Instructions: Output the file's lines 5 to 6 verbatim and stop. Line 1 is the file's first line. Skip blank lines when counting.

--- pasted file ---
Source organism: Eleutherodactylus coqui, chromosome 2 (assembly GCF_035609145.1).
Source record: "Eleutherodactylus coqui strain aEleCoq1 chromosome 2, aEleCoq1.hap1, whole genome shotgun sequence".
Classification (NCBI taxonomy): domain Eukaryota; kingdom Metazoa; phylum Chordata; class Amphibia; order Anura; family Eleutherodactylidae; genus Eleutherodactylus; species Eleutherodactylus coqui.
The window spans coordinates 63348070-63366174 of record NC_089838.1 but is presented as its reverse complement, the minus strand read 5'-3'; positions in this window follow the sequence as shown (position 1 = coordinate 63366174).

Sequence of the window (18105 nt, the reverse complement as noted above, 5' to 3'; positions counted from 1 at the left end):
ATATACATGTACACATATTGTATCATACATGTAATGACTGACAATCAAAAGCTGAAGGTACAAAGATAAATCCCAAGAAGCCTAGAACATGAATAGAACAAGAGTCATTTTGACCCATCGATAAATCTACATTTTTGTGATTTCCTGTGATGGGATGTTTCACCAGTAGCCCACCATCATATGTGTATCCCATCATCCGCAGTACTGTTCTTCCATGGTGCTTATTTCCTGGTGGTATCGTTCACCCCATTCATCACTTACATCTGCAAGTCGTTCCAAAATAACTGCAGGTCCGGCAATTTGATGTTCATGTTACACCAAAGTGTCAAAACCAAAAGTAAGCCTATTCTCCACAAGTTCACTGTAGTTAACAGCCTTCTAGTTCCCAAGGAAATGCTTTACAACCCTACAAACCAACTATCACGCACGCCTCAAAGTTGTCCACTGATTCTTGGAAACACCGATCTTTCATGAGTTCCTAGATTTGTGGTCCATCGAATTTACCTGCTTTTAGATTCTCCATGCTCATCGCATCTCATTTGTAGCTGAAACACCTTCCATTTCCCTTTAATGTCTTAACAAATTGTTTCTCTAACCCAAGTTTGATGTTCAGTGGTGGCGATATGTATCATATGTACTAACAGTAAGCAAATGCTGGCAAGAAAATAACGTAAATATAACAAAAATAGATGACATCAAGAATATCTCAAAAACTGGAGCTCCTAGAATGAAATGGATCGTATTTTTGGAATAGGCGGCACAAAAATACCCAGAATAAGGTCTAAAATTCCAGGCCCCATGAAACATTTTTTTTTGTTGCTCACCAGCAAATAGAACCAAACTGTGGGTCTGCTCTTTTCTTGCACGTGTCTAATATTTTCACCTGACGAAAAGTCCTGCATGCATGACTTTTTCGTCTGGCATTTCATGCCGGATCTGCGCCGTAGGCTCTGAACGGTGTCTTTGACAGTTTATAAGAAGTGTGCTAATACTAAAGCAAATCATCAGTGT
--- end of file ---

Sequence of the window (18105 nt, the reverse complement as noted above, 5' to 3'; positions counted from 1 at the left end):
ATATACATGTACACATATTGTATCATACATGTAATGACTGACAATCAAAAGCTGAAGGTACAAAGATAAATCCCAAGAAGCCTAGAACATGAATAGAACAAGAGTCATTTTGACCCATCGATAAATCTACATTTTTGTGATTTCCTGTGATGGGATGTTTCACCAGTAGCCCACCATCATATGTGTATCCCATCATCCGCAGTACTGTTCTTCCATGGTGCTTATTTCCTGGTGGTATCGTTCACCCCATTCATCACTTACATCTGCAAGTCGTTCCAAAATAACTGCAGGTCCGGCAATTTGATGTTCATGTTACACCAAAGTGTCAAAACCAAAAGTAAGCCTATTCTCCACAAGTTCACTGTAGTTAACAGCCTTCTAGTTCCCAAGGAAATGCTTTACAACCCTACAAACCAACTATCACGCACGCCTCAAAGTTGTCCACTGATTCTTGGAAACACCGATCTTTCATGAGTTCCTAGATTTGTGGTCCATCGAATTTACCTGCTTTTAGATTCTCCATGCTCATCGCATCTCATTTGTAGCTGAAACACCTTCCATTTCCCTTTAATGTCTTAACAAATTGTTTCTCTAACCCAAGTTTGATGTTCAGTGGTGGCGATATGTATCATATGTACTAACAGTAAGCAAATGCTGGCAAGAAAATAACGTAAATATAACAAAAATAGATGACATCAAGAATATCTCAAAAACTGGAGCTCCTAGAATGAAATGGATCGTATTTTTGGAATAGGCGGCACAAAAATACCCAGAATAAGGTCTAAAATTCCAGGCCCCATGAAACATTTTTTTTTGTTGCTCACCAGCAAATAGAACCAAACTGTGGGTCTGCTCTTTTCTTGCACGTGTCTAATATTTTCACCTGACGAAAAGTCCTGCATGCATGACTTTTTCGTCTGGCATTTCATGCCGGATCTGCGCCGTAGGCTCTGAACGGTGTCTTTGACAGTTTATAAGAAGTGTGCTAATACTAAAGCAAATCATCAGTGT